Sunday, September 11, 2011

Carbs and Serotonin, A Connection After All?

A few weeks ago in Do Carbs Keep You Sane, I reported from a couple papers that disagreed with the textbook theory that a high carb, low protein and low fat diet would increase tryptophan in the brain.  The Wurtmans from MIT have designed a whole pharmacologic diet around this theory, so it was interesting to read the rebuttal, especially since the rebuttal included data from Dr. Judith Wurtman's own papers.

In short, the theory goes that carbohydrate ingestion stimulates insulin production, which in turn causes protein to be driven out of the bloodstream and into the cells.  Tryptophan, the rarest amino acid in the diet and the precursor for serotonin, is mostly bound in the blood to another protein called albumin, which makes it immune to insulin's effects.  Therefore a carb bolus will increase the ratio of tryptophan to other amino acids competing for the same receptor, tryptophan shoots into the brain, and you get a nice hit of satiating, serenity-making serotonin.

If we follow the lines of this theory, a high protein diet will increase the amount of other amino acids and increase the competition for the receptor, leaving tryptophan a loser and the brain relatively "low" in serotonin.  Fat in the diet will also delay gastric emptying and lower the overall glycemic index, lowering the insulin response and therefore reducing the insulin mechanism for driving tryptophan into the brain.  Pretty simple.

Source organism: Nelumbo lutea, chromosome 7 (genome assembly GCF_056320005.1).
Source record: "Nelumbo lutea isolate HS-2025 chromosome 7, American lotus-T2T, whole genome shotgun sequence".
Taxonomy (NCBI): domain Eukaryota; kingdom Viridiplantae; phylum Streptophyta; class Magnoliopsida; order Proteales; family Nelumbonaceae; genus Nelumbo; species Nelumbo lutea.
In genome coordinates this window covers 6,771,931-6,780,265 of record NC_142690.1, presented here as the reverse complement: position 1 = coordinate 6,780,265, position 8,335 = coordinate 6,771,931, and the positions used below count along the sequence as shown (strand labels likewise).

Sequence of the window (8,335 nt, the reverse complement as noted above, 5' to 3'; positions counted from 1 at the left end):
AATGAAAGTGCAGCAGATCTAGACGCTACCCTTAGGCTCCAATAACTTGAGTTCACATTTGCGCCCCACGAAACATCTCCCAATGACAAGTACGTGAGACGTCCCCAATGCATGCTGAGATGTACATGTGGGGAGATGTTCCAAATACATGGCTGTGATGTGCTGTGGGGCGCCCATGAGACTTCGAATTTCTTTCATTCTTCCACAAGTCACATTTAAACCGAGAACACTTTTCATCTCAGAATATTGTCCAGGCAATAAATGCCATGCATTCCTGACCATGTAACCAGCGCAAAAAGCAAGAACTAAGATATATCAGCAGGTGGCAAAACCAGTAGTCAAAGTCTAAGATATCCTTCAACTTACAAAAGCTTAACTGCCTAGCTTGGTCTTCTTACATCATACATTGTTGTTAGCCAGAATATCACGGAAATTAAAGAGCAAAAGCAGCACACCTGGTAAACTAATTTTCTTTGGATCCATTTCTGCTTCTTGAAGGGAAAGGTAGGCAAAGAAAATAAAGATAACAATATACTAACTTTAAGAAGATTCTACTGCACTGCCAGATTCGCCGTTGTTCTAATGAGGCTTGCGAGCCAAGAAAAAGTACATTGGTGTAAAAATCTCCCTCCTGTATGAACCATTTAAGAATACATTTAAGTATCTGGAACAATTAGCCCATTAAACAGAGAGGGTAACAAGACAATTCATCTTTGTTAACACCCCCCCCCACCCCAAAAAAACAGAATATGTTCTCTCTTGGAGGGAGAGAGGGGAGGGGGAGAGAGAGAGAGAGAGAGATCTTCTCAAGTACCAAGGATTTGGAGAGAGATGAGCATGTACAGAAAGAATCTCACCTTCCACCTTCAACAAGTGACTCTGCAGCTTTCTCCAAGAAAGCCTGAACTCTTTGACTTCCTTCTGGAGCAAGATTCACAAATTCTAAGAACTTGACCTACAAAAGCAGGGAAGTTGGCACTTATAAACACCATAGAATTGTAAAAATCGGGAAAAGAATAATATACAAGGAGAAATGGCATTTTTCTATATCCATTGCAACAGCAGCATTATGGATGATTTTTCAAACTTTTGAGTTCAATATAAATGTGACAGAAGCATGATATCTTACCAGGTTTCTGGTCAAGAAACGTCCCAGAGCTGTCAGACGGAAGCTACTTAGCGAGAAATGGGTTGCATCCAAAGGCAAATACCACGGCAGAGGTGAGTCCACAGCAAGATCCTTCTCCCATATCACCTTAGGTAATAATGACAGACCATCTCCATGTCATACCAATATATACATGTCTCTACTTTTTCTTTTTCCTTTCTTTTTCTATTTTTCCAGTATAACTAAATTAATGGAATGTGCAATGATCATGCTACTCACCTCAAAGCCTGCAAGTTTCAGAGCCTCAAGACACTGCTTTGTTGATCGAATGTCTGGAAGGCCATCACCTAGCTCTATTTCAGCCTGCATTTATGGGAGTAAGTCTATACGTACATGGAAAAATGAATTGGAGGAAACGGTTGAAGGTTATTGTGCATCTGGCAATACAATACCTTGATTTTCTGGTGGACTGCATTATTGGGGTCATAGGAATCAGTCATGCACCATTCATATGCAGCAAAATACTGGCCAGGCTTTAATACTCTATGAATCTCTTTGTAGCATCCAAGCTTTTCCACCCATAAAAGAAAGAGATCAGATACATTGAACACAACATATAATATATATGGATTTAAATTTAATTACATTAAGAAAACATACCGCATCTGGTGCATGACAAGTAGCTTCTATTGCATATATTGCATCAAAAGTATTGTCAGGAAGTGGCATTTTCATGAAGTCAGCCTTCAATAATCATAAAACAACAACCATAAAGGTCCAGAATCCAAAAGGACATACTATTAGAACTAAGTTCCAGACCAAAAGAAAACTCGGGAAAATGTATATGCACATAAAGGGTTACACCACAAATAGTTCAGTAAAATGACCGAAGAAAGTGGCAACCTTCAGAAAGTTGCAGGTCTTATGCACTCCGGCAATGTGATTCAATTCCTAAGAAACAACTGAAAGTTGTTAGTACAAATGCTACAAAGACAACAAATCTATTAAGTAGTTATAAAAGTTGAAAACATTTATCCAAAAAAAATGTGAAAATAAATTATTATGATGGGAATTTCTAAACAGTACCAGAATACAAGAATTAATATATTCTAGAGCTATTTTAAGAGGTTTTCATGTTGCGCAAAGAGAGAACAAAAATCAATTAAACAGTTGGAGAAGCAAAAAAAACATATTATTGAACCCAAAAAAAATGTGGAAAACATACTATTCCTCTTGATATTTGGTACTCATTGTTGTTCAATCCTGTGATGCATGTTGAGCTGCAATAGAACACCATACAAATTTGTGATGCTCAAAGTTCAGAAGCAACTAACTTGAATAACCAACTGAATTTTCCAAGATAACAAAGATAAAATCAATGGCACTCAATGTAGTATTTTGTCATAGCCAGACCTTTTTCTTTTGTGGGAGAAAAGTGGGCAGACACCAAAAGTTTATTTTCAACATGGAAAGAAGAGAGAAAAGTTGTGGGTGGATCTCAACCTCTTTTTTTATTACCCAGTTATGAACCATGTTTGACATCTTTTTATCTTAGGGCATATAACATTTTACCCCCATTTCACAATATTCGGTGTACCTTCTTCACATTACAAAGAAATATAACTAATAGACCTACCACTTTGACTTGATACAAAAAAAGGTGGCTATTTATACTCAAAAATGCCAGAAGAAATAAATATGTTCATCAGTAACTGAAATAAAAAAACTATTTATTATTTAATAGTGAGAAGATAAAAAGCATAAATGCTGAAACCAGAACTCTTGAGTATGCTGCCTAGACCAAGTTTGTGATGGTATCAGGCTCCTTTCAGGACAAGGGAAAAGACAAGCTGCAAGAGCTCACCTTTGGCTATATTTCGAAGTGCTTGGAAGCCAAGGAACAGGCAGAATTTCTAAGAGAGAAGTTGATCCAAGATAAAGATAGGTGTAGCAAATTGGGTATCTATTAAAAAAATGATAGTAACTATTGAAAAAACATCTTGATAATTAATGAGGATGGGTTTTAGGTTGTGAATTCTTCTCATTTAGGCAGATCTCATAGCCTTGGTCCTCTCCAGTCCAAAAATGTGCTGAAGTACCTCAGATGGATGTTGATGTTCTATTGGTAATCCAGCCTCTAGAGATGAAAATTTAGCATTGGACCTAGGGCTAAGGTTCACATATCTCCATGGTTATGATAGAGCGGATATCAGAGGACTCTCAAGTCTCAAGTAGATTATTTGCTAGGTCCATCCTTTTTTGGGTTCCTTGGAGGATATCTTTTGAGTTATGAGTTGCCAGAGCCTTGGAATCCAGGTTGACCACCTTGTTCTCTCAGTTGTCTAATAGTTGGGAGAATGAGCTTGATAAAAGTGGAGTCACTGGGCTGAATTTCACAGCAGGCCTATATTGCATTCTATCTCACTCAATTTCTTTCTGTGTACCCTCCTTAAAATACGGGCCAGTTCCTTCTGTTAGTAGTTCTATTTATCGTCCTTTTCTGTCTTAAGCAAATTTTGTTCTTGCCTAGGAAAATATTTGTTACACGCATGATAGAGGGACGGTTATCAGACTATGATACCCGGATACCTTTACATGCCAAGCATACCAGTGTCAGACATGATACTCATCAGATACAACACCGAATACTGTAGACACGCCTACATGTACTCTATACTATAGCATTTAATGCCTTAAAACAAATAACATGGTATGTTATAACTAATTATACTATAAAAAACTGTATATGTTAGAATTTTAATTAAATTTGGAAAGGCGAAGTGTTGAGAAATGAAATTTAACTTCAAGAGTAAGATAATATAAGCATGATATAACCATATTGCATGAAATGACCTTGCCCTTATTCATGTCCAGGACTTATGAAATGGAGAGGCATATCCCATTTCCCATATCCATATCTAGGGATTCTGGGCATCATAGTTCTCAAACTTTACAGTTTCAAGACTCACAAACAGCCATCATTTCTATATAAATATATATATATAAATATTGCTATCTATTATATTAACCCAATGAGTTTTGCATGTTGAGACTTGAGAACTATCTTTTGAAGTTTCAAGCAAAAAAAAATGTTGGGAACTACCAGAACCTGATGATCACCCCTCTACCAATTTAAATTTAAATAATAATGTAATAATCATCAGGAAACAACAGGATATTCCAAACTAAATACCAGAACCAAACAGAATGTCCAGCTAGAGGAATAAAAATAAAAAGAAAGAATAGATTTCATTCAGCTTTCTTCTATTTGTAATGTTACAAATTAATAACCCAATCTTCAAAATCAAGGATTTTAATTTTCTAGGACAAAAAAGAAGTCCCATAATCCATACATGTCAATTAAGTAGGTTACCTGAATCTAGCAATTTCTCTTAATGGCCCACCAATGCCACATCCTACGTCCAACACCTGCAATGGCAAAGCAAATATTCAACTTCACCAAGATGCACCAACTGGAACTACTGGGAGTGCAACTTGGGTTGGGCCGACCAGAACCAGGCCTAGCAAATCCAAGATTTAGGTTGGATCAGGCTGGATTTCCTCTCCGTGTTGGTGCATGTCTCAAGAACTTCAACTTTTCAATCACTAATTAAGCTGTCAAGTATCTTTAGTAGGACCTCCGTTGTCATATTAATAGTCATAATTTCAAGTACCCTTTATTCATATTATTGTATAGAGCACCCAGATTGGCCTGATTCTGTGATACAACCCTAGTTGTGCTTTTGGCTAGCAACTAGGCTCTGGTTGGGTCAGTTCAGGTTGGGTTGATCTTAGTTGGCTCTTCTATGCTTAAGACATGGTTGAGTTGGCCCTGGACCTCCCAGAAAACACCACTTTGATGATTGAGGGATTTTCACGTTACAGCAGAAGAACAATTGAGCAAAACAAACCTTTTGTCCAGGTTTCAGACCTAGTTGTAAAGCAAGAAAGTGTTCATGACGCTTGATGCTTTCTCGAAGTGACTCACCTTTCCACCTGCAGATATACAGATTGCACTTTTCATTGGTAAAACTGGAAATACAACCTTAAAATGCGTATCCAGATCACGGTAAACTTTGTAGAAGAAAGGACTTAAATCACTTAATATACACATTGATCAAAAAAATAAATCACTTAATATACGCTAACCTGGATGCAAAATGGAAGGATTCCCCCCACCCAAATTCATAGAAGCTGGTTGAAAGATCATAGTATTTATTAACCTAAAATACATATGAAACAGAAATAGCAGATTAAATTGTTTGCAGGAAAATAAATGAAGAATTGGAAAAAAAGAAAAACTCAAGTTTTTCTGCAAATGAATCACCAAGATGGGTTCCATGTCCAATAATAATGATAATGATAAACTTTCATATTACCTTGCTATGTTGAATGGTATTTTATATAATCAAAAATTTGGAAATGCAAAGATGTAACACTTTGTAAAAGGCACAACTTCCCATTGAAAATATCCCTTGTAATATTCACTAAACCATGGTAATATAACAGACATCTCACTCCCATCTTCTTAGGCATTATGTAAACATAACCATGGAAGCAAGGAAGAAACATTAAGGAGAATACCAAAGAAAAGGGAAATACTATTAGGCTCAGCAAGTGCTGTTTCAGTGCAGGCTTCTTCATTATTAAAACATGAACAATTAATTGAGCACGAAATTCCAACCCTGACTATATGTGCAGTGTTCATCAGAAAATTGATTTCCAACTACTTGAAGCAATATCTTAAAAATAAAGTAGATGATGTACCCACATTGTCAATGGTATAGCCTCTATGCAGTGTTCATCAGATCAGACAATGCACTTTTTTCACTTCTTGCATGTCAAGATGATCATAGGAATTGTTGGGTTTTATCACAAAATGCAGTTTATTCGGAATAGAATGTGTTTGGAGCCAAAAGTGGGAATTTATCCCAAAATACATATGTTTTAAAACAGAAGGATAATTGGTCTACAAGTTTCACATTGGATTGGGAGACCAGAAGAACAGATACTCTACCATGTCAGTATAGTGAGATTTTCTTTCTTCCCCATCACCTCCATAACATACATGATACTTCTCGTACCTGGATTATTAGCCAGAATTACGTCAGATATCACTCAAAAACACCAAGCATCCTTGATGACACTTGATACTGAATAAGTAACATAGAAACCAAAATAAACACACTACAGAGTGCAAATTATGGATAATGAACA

Except in nutrition, nothing is ever simple.  Turns out this mechanism works a bit differently in rodents than in humans or other primates, and any natural food and even flour and potatoes should have too much protein for it to work in humans.  You can get this effect after a night's fast by eating or drinking something that is pure carbohydrate - such as marshmallows or lemonade.  Not exactly an evolutionary model.  In fact, in the primate models, the amount of tryptophan that made it into the brain depended on a higher amount of protein, not a lower amount with higher carbs.

But Mr. Jamie Scott sent me the Pubmed link for this paper a few weeks ago, and I certainly don't like to ignore papers, even if they tell a different story than the majority of the papers I had seen thus far:

High glycaemic index and glycaemic load meals increase the availability of tryptophan in healthy volunteers

Interesting study.  10 healthy human male university student volunteers are given several diets of varying macronutrient composition on different days.  The first meal was a high GI meal consisting of 768 calories of jasmine rise and a tomato pureee - this meal was 1.6% fat, 8% protein, and 90.4% carbohydrate.  The glycemic index of the meal was 117 and the glycemic load 200.  That's 171 grams of carbohydrate, in case you were wondering.  The other two "mixed macronutrient" meals served were lower in calories (about 457 each) of either a lower glycemic rice + or a high glycemic rice with a Lean Cuisine chicken.  (I kid you not).  The latter two meals were about 16% fat, 18% protein, and 66% carbohydrate give or take a rounding up or down, and each meal had 75 grams of carbohydrate.

(Okay, another hysterical sentence in this paper - each volunteer was tested with a standardized glucose drink to calculate glucose and insulin response to the different meals - the standard was the 75 grams of glucose bolus, and the figures were extrapolated to estimate the response to the 171 grams of carbohydrate meal because "it was considered unethical to give a glucose reference drink of 171.4g CHO.")